By the end of the medieval period Norfolk was clearly one of the most populous and wealthy places in western Europe; with a greater number of parishes and churches than anywhere else. This is a huge legacy that provides great scope for research. Norfolk also boasts a jewel of a city in Norwich and the two great maritime ports of King’s Lynn and Great Yarmouth. The news this week that Norwich Castle has attracted £9.5m of funding from the Heritage Lottery Fund is great news and will be a huge educational boon to the study of the medieval city.

Dynamism is a by-word for the county throughout the Renaissance and into the modern period, and the massive mercantile and agricultural transformations are reflected in the landscape and built environment of today. One of the legacies of these later periods is the network of railways, and it is great to see the county council and HLF investing in these with a view to enabling people to access the countryside, and ultimately, the historic environment.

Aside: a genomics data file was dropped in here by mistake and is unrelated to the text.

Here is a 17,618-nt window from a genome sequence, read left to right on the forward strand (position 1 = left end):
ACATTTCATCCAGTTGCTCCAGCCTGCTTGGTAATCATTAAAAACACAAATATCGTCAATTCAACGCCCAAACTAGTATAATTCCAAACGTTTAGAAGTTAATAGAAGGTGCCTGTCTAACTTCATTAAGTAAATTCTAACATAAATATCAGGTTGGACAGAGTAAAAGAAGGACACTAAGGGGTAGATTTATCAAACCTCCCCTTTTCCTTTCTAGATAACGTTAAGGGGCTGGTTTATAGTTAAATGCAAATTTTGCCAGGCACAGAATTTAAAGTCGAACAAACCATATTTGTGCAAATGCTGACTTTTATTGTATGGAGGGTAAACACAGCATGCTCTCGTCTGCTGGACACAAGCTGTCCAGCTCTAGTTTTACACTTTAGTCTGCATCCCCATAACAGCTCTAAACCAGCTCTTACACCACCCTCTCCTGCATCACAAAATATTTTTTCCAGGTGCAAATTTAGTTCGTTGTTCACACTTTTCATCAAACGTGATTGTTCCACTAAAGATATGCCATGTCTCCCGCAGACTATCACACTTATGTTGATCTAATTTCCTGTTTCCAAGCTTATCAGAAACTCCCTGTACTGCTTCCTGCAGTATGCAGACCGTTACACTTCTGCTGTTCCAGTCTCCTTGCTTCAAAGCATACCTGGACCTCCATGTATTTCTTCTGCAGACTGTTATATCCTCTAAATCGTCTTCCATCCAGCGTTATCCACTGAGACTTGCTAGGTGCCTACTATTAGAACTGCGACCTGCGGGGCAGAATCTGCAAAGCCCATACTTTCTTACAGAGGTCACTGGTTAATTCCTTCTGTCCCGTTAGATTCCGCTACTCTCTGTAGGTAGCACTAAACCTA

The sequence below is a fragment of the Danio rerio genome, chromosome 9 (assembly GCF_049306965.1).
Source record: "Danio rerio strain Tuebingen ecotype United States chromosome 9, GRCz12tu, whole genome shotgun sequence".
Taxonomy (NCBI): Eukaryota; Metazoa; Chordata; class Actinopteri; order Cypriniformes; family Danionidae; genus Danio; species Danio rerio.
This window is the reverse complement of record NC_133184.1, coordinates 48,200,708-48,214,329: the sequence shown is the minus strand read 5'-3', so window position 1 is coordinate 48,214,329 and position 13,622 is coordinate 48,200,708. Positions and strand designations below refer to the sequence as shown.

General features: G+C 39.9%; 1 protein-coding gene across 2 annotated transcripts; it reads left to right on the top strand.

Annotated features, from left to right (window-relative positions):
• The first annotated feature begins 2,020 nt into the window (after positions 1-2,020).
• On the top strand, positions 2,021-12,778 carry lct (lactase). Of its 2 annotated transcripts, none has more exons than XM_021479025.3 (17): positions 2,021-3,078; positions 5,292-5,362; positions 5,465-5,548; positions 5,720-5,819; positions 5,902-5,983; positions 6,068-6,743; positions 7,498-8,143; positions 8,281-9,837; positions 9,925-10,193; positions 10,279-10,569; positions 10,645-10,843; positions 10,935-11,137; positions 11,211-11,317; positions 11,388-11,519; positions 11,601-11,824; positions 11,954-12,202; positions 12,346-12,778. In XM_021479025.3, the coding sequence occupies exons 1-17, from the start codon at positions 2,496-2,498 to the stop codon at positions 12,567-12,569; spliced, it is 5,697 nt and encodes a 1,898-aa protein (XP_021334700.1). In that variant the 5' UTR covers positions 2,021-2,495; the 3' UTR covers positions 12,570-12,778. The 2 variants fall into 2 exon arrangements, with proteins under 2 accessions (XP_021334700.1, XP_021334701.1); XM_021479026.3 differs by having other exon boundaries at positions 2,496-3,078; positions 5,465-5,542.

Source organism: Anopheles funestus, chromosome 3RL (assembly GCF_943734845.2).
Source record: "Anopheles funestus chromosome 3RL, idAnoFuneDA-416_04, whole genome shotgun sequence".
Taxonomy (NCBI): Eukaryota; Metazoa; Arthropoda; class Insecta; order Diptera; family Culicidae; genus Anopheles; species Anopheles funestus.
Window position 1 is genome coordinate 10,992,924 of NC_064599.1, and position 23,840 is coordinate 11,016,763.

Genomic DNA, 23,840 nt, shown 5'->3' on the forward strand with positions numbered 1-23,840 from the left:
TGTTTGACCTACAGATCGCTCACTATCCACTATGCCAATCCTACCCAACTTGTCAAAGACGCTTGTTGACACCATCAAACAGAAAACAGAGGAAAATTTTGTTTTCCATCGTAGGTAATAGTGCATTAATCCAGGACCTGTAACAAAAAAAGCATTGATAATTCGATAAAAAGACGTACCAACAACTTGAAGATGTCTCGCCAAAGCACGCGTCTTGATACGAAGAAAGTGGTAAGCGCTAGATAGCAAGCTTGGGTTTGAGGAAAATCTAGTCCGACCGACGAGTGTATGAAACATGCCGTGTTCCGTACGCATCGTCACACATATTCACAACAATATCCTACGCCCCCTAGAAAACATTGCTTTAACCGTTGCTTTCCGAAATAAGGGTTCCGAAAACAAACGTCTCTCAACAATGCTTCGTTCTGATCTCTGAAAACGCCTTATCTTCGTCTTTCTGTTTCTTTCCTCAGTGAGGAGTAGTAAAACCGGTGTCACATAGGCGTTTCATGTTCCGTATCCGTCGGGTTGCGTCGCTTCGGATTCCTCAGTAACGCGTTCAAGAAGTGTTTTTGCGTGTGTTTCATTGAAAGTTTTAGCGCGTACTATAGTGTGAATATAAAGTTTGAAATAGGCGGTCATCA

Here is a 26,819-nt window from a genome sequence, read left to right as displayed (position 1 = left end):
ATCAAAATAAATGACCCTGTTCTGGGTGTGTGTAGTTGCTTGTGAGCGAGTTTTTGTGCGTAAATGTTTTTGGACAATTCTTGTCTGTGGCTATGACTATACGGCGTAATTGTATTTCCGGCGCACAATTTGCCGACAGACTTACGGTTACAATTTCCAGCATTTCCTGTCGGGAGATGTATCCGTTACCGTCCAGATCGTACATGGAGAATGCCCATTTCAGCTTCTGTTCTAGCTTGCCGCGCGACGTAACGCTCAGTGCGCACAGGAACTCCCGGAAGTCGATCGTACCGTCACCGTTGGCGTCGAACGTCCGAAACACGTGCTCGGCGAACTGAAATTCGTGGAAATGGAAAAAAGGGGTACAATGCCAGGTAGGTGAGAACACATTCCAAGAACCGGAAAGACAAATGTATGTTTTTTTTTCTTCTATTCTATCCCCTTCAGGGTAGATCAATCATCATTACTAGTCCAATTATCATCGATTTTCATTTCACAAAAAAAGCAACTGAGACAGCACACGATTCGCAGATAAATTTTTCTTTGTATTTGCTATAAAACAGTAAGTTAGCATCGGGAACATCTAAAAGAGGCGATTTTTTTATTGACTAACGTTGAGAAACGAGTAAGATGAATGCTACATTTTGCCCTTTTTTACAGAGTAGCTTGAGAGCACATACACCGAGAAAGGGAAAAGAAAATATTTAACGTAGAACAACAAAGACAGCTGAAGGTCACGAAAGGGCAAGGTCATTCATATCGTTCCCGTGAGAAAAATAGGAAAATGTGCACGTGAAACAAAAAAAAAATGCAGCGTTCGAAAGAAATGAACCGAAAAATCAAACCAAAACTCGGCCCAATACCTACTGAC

There is much to be excited about by the archaeology of this county, and much to be proud of in this society’s work conducted by members since its inception in 1846. It is my ambition that NNAS continues to move forward and develop, reaching more people, and championing the archaeology of Norfolk. I would like to thank Sophie Cabot, out last President, for her excellent and tireless work engaging young people, particularly through her work with the Young Archaeologists Club. This is something I would like to see the society continue to build on. I would also like to see the society continue to work closely with projects such as the Aylsham Roman Project and SHARP, and continue to build our detailed knowledge of Norfolk’s past. I am also keen to see the society maintain and build links with other organisations locally, such as the Norfolk Archaeological Trust.

I am also keen to see work continue on the digitisation of our journal. This is an excellent publication, and as it becomes available digitally, it has the potential to bring a wealth of information to a much wider audience.